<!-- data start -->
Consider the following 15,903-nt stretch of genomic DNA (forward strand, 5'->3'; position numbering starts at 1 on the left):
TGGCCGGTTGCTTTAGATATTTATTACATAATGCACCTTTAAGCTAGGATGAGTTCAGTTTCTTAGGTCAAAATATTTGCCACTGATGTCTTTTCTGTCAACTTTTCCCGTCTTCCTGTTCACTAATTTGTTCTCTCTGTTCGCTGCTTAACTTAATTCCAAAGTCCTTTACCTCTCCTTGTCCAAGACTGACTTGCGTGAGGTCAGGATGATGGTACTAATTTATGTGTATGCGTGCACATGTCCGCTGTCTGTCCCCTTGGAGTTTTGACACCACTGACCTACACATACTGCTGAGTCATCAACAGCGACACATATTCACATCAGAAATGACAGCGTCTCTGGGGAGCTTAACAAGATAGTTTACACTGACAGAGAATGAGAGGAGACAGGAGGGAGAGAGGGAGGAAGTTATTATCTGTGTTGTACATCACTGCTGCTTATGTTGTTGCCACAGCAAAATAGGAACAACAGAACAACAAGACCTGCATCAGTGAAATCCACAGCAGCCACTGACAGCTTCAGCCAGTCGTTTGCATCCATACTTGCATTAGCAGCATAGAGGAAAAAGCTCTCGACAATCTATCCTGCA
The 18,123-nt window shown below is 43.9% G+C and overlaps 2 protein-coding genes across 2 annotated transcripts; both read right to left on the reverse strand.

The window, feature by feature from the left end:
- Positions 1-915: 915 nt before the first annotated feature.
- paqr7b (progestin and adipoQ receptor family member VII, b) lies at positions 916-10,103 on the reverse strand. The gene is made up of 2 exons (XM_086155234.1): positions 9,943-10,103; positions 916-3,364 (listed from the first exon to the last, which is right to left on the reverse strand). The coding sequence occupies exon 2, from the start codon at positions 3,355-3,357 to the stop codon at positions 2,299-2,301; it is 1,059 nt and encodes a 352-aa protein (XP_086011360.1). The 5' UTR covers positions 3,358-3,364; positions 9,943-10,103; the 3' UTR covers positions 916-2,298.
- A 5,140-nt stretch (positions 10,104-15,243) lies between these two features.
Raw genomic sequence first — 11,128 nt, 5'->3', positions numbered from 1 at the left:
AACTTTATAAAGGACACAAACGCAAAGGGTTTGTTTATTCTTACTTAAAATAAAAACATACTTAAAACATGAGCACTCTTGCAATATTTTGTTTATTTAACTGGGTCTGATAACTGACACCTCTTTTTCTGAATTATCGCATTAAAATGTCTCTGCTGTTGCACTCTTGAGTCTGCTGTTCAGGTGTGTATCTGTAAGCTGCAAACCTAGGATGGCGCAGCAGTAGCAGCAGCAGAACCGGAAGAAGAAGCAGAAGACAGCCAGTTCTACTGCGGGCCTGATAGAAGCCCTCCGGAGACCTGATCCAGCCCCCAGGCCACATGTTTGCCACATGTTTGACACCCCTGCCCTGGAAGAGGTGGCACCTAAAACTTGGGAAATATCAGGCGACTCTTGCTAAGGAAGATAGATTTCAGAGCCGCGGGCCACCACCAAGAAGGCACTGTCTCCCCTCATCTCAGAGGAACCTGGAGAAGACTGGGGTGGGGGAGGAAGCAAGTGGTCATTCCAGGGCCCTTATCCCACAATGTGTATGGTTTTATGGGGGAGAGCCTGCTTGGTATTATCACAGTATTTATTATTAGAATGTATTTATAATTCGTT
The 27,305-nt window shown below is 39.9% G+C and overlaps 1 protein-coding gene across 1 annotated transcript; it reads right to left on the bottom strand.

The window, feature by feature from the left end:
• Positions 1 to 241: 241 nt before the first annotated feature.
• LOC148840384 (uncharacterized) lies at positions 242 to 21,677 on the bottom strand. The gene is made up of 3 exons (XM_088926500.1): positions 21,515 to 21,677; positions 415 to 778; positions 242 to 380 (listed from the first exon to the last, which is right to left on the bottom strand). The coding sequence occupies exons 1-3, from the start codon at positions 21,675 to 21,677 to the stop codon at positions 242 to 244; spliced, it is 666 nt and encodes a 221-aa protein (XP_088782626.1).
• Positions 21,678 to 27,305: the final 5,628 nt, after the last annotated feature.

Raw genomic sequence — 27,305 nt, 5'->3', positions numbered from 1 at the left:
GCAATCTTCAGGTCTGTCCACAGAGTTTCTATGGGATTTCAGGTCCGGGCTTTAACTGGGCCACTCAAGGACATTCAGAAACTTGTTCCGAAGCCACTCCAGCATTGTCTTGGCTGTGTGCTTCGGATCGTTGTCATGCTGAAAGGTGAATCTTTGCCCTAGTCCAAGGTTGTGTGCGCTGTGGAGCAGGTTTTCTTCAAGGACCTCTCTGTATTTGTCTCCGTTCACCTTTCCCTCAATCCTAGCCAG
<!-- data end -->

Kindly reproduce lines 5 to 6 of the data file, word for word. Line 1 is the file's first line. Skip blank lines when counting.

- Positions 1-915: 915 nt before the first annotated feature.
- paqr7b (progestin and adipoQ receptor family member VII, b) lies at positions 916-10,103 on the reverse strand. The gene is made up of 2 exons (XM_086155234.1): positions 9,943-10,103; positions 916-3,364 (listed from the first exon to the last, which is right to left on the reverse strand). The coding sequence occupies exon 2, from the start codon at positions 3,355-3,357 to the stop codon at positions 2,299-2,301; it is 1,059 nt and encodes a 352-aa protein (XP_086011360.1). The 5' UTR covers positions 3,358-3,364; positions 9,943-10,103; the 3' UTR covers positions 916-2,298.